Sam Altman’s artificial intelligence (AI) company became a Silicon Valley star with the November 2022 launch of ChatGPT, a generative AI interface whose success popularized the technology.
According to the economic daily, the start-up told investors that it was counting on a billion dollars in turnover this year, and several billion in 2024.
Last February, OpenAI was valued at $29 billion, “while it is estimated that it will lose $500 million” in 2022, noted Wayne Hu, partner at the private equity firm SignalFire.
Since then, the impressive capabilities of the latest generation of AI, capable of producing text, images, code or sounds upon simple request in everyday language, have won over millions of people, and the reputation of this company has exploded.
Microsoft has invested $10 billion in the start-up. The IT giant owns 49% of OpenAI shares, according to the Wall Street Journal (WSJ).
Above all, the group of Windows, Microsoft 360 (Word, Excel, etc.) and Bing (search engine) have integrated numerous generative AI functionalities into their software, to transform them into “co-pilots” for users.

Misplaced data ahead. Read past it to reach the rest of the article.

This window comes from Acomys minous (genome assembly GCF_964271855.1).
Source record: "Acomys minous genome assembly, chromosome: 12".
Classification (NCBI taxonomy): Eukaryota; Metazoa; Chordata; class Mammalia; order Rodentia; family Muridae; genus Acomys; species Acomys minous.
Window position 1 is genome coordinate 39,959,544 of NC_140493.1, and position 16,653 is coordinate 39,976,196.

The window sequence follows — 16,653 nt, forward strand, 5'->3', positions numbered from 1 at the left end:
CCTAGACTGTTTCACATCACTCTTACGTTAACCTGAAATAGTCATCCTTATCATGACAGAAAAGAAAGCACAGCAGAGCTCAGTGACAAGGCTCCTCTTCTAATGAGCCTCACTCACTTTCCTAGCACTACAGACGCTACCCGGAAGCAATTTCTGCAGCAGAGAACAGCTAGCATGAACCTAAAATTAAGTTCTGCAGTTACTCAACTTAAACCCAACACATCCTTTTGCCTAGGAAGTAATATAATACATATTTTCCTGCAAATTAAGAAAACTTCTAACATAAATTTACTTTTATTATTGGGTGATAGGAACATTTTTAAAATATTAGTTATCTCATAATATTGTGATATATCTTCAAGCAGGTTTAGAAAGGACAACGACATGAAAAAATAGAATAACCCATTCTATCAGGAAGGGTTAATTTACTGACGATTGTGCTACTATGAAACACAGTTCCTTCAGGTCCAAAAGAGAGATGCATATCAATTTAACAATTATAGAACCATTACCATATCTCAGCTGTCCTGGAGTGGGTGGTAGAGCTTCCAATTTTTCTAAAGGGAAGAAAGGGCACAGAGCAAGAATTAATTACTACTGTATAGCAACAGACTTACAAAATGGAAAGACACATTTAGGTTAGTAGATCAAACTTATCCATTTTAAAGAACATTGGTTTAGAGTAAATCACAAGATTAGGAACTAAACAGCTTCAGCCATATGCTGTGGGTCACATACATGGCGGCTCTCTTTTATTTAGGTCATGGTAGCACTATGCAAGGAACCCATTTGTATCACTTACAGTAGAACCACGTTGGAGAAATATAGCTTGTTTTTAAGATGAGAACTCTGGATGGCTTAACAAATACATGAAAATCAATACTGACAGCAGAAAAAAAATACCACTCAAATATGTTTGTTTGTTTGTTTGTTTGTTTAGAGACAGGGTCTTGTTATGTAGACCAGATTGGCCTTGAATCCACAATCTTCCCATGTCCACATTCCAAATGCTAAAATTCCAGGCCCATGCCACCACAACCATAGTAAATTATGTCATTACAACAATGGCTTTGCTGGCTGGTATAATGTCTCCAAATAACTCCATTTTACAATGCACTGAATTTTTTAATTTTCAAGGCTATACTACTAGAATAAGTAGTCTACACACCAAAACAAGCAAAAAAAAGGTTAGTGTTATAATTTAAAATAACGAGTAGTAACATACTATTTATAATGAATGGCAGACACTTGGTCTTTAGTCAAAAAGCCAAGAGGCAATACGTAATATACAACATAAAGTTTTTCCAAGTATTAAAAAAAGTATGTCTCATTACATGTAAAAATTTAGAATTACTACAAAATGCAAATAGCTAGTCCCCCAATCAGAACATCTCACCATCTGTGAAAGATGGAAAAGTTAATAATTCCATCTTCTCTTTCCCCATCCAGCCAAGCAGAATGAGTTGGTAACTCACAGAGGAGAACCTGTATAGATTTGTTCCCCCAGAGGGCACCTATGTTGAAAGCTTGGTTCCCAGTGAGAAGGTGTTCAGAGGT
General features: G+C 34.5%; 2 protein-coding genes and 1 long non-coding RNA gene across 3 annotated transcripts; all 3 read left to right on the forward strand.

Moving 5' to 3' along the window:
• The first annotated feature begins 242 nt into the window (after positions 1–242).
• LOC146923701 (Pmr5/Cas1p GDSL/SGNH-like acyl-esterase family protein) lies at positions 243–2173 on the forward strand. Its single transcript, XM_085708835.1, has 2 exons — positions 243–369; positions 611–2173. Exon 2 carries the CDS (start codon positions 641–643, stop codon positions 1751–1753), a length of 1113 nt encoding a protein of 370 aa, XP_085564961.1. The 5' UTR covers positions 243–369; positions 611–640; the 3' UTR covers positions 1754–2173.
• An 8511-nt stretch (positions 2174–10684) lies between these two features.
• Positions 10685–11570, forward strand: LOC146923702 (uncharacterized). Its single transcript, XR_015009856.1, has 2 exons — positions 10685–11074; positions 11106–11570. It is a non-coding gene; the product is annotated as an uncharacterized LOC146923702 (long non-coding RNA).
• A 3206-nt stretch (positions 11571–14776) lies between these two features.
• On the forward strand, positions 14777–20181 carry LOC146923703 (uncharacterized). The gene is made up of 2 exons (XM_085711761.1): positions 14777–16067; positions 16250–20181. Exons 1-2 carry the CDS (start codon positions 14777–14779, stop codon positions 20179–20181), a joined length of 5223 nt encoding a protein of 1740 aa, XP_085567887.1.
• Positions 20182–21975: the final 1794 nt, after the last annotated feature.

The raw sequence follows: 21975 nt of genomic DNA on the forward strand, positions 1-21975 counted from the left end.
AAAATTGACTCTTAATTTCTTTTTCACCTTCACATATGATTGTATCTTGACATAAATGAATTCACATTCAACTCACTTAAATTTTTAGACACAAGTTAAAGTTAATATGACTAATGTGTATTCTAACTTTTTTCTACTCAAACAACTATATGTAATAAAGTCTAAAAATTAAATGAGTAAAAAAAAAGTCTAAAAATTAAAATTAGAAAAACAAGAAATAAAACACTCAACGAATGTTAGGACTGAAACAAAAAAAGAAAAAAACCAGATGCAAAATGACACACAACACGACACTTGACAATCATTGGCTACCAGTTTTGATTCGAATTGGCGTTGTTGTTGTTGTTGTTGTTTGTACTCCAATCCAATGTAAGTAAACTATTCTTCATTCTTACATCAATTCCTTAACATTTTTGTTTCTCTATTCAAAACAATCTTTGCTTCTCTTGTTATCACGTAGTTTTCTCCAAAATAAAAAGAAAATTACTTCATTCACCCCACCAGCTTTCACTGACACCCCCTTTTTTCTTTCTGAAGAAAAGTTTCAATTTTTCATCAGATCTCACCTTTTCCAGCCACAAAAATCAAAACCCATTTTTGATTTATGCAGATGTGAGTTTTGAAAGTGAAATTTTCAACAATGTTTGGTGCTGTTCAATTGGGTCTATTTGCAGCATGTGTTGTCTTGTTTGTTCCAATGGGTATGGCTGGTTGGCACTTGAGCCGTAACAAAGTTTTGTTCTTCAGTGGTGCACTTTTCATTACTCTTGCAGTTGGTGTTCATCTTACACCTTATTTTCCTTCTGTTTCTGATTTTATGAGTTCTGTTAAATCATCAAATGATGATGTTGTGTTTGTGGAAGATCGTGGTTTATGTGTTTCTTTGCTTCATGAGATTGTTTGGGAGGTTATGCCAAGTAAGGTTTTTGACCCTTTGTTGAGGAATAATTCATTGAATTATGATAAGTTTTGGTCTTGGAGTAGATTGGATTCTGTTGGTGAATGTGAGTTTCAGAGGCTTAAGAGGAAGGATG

Google, which had already developed the necessary IT systems in-house, followed suit. And from large companies to start-ups, the whole of Silicon Valley is developing new use cases around this AI.
OpenAI has also strengthened these services. Subscribers to ChatGPT Plus, the paid version of the chatbot ($20 per month) will soon be able to “converse” with the interface or even submit images to it.
The start-up also sells licenses to companies that want to use its language model to build their own generative AI applications.
According to the WSJ, OpenAI should allow its employees to sell their shares rather than organize a fundraising.
On Monday, Amazon announced an investment of up to four billion dollars in Anthropic, a rival to OpenAI. She developed her own chatbot, Claude, following ethical principles deemed stricter than those applied to ChatGPT.
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